We had a lot of great songs to choose »
- Andy Triefenbach
If you weren’t already interested enough in Michael J. Fox’s return to television, this might help: Candice Bergen and Charles Grodin have been cast to play his parents on NBC’s upcoming The Michael J. Fox Show, EW has confirmed.
Bergen, of course, is famous for her turns in Murphy Brown and, more recently, Boston Legal and House; Grodin starred as the father in the Beethoven movies and guest-starred on Law & Order: Svu last year. The pair will join Fox on the show in a guest/recurring-role capacity. »
- Ray Rahman
Michael J. Fox has landed himself another set of standout TV parents.
Murphy Brown vet Candice Bergen and Beethoven patriarch Charles Grodin have boarded NBC’s new fall comedy The Michael J. Fox, Deadline reports. They’ll guest-star (and potentially recur) as the titular character’s mom and dad, respectively.
Related | The Michael. J. Fox Show — NBC Comedy to Find Humor In Parkinson’s
Inspired by the leading man’s real life, The Michael J. Fox Show centers on a New York-based »
- Megan Masters
A mass murdering maniac escapes from prison and, armed with a power drill, begins to decimate the nubile high schoolers of a Los Angeles suburb during their slumber party. Thats it. Why mess with perfection and add a convuluted plot?
This is the 80’s remember, when the slasher movie was king and all you needed to make a film was a bunch of nubile girls willing to strip off on camera, some ok-ish special effects, and someone to play the killer… No need forany real motivation, no need for any back story, just as long as there’s gore-a-plenty!
- Phil Wheat
• Chris Evans may be best known for playing the straitlaced Captain America, but that doesn’t mean he’s content to just rest on his superhero laurels. The Avengers star will make his feature directorial debut with the romance 1:30 Train, which he’ll also star in and produce alongside McG. The story, penned by Ronald Bass (Stepmom), is disarmingly similar to the idea behind Before Sunrise, and follows two strangers who meet in New York and spend the night together. Evans plans to shoot the movie before he begins work on The Avengers: Age of Ultron. [Deadline]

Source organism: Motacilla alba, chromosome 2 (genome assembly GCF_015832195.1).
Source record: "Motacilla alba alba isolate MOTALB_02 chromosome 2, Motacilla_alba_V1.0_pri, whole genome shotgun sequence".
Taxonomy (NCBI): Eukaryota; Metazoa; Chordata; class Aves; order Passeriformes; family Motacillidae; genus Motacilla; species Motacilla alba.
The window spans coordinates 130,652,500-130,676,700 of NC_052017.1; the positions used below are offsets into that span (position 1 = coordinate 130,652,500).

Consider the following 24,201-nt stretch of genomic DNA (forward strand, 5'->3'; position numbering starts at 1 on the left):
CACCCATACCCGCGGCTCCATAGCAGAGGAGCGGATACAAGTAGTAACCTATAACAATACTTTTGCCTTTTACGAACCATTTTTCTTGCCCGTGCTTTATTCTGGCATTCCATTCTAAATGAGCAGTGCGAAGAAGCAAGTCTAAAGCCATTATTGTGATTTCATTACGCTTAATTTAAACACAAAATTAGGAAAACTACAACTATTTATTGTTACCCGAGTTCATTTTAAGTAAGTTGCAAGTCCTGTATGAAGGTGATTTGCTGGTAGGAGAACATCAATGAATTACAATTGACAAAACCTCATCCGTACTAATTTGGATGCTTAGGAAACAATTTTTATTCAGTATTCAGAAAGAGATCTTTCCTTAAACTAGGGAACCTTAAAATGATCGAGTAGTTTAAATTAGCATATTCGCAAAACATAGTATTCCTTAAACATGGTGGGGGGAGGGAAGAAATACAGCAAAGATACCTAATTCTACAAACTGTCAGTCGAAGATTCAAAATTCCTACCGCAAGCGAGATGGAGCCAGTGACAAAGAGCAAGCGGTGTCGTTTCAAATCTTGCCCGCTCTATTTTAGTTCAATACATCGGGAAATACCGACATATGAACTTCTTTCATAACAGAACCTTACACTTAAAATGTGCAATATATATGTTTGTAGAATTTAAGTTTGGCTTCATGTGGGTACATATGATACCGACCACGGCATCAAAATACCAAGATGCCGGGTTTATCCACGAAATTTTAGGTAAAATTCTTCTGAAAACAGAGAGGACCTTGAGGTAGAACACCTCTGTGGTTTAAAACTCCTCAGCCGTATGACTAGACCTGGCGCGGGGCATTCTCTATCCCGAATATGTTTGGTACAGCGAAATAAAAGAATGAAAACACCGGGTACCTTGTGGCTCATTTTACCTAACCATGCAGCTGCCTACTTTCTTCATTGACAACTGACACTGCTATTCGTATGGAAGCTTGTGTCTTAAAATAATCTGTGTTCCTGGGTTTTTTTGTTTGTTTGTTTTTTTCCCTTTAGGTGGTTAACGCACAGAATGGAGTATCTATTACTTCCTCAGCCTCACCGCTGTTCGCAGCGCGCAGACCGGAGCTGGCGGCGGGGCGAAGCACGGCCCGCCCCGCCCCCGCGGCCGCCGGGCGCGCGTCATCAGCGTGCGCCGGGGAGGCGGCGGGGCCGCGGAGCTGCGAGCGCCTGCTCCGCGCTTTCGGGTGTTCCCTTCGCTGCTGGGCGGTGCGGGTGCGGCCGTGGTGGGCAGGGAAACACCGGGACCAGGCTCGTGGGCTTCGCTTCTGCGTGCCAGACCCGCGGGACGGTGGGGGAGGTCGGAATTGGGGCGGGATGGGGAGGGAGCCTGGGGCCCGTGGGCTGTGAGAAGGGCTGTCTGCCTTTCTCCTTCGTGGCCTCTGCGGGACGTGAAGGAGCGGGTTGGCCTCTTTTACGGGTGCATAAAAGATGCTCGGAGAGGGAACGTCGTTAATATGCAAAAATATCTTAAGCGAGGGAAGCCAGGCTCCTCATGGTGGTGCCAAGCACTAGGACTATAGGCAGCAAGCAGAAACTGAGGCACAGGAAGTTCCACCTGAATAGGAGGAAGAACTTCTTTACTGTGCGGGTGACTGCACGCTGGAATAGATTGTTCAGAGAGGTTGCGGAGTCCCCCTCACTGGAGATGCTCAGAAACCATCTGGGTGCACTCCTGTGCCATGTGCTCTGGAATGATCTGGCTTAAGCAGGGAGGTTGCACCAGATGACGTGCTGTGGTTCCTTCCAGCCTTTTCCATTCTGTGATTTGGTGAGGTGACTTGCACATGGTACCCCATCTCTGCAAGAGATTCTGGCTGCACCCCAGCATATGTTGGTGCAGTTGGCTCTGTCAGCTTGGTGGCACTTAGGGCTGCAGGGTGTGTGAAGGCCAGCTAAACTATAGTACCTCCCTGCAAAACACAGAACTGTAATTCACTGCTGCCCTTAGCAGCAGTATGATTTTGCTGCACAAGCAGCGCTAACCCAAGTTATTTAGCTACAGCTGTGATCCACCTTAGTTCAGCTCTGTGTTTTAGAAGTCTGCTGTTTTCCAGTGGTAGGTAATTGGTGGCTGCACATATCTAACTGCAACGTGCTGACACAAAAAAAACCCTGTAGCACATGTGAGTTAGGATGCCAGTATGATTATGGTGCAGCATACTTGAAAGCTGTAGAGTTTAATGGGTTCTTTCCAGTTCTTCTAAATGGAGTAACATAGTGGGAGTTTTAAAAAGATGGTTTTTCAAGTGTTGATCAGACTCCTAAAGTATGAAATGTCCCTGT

- Lindsey Bahr
It's been more than a decade since the 1990s ended, yet the Internet can't seem to go a day without a reminder of the neon slap bracelets that may have been banned from your school.
Yes, we get it. Times are tough and there's comfort in reflection, but enough is enough.
Below, a final goodbye to the 90s to end the nostalgia once and for all. (We're not kidding. There are 1990 items below.)
2. "The Wild Thornberries"
3. Dawson and Joey
5. Mr. Feeny
7. MTV playing music videos
9. The premiere of "Freaks and Geeks"
10. Levar Burton
13. "The Powerpuff Girls"
14. "Smart Guy"
15. Comedy Central globe logo with buildings
16. "The X-Files"
17. Rosie O'Donnell
18. Bill Nye
19. "Dawson's Creek"
20. The Mighty Ducks"
21. "Are You Afraid of the Dark"
23. Rachel Green
24. Tim Allen
25. "All That"
26. "Beverly Hills 90210"
27. "Step by Step"
28. "The Ren & Stimpy Show"
29. "The Famous Jett Jackson"
30. "Buffy the Vampire Slayer »
- The Huffington Post
Generally, screenwriting is reserved for a thankless group of nerds who spend most of their waking hours making "Star Wars" references and lamenting their low position on the Hollywood totem pole.
But once in a while, the ladies and gentlemen behind the scripts end up becoming household name ... or move on from other successful careers to take a stab at screenwriting. And whether it's to make a buck, help out a buddy or take on a new challenge, these scribes sometimes end up scoring some pretty unexpected gigs.
So, upon the revelation that titan of twist M. Night Shyamalan was allegedly though perhaps wasn't after all involved in writing "She's All That" (1999), a movie about how beautiful women become even more beautiful when they take off their glasses and wear their hair down, we've assembled a list of some other well-known writers whose names are attached to some surprising projects. »
- Adam D'Arpino